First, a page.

Posted by Mark J. Miller on May 15, 2012 05:33 PM
The tobacco industry has been looking for some kind of silver lining somewhere for the past few years as cities and countries across the globe have continued to attempt to make it more difficult and more expensive for the world population to sit back and light a few up. From banning smoking in restaurants to replacing brand names on packaging with horrendous images of what could happen to you if you (gasp) inhale, governments of all shapes and sizes have used many strategies to make life more difficult for Big Tobacco.
Now the tobacco industry finally has something it can feel good about. Its product actually has something positive to share. New research from the University of Louisville has it that tobacco “may hold the key to preventing Parkinson’s disease,” according to the Indianapolis Star.
The key component, the paper reports, is something called tobacco mosaic virus, or TMV, which attacks the plants and “may be protective against Parkinson’s,” said Dr. Robert Friedland, a clinical and research neurologist at U of L, the Star reports. The hope is that this discovery will lead to a vaccine against Parkinson’s.
The study was initiated after a number of studies showed that smokers have a lower risk of developing Parkinson’s. Indeed, Friedland warned that people shouldn’t use this new research as an excuse to smoke, since tobacco use has been tied to heart disease and lung cancer, which are much bigger killers annually than Parkinson’s.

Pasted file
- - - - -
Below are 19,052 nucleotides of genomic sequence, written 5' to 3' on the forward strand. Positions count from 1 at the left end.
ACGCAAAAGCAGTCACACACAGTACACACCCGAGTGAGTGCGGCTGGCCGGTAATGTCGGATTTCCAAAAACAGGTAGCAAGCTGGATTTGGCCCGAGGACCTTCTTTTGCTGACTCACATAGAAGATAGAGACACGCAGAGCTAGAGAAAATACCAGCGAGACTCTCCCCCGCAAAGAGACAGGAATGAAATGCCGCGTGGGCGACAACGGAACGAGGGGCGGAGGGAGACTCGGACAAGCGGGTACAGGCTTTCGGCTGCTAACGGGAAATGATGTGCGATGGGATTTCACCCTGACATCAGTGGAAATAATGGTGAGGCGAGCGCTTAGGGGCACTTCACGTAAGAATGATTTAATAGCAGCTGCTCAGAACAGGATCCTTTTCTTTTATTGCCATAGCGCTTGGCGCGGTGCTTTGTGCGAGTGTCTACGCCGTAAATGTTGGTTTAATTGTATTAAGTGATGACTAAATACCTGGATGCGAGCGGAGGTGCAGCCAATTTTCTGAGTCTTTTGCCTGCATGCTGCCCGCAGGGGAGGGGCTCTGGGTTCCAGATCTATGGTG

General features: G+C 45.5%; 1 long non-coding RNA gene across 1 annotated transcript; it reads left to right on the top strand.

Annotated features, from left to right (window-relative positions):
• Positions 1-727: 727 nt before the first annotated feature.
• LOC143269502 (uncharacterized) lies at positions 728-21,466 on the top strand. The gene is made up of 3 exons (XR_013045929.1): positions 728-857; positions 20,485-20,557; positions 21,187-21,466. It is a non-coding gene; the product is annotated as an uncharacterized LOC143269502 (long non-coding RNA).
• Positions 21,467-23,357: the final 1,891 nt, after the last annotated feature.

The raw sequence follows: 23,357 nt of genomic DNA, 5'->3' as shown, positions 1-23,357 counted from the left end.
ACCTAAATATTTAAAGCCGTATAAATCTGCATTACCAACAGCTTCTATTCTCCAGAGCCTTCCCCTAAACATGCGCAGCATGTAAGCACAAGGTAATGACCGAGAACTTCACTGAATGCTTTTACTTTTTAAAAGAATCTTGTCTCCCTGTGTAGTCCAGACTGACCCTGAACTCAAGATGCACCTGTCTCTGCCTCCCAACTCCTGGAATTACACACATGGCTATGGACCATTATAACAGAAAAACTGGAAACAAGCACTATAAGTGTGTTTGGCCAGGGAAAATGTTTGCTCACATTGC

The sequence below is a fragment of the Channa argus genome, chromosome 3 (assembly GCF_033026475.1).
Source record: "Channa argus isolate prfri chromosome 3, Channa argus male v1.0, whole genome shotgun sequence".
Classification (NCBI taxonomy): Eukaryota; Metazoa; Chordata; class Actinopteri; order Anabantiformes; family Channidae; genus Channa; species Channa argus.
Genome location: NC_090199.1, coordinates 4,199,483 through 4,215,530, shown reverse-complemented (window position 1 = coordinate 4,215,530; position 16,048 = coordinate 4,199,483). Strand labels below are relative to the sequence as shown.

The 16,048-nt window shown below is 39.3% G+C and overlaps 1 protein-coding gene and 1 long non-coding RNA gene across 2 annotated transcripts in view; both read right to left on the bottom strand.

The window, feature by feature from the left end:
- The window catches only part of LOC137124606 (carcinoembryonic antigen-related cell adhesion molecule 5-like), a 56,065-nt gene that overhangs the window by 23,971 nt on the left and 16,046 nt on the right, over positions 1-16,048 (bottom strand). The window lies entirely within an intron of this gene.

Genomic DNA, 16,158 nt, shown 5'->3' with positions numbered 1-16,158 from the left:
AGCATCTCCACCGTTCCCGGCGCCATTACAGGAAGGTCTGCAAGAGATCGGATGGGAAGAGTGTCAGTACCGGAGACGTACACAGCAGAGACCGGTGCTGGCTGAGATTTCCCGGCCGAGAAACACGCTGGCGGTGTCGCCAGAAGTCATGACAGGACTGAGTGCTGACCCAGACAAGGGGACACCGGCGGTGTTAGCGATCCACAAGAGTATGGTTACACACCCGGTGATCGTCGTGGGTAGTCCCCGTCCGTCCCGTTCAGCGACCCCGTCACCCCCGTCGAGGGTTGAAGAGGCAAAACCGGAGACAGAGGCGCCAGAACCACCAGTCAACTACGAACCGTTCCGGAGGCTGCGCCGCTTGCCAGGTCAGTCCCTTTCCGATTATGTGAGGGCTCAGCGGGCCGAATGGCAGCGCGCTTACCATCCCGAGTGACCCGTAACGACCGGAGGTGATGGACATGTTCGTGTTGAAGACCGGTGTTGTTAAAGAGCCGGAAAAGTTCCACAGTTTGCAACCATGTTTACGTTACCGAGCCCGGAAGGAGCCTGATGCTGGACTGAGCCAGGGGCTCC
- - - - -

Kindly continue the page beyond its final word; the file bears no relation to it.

The Michael J. Fox Foundation, the largest private funder of Parkinson's Disease research in the world, also cautioned consumers not to raise their hopes about tobacco as a treatment.
“The Michael J. Fox Foundation has funded multiple studies focused on nicotine as a potential treatment for Parkinson’s disease – as both an anti-dyskinetic and as a potentially disease-modifying therapy,” Holly Barkhymer, VP of Marketing and Communications at the Foundation, told brandchannel. “With that said, it’s important for people to understand that the connection between tobacco and PD is not well understood, and as of today, the known health risks of tobacco use far outweigh any potential therapeutic benefits in PD.”
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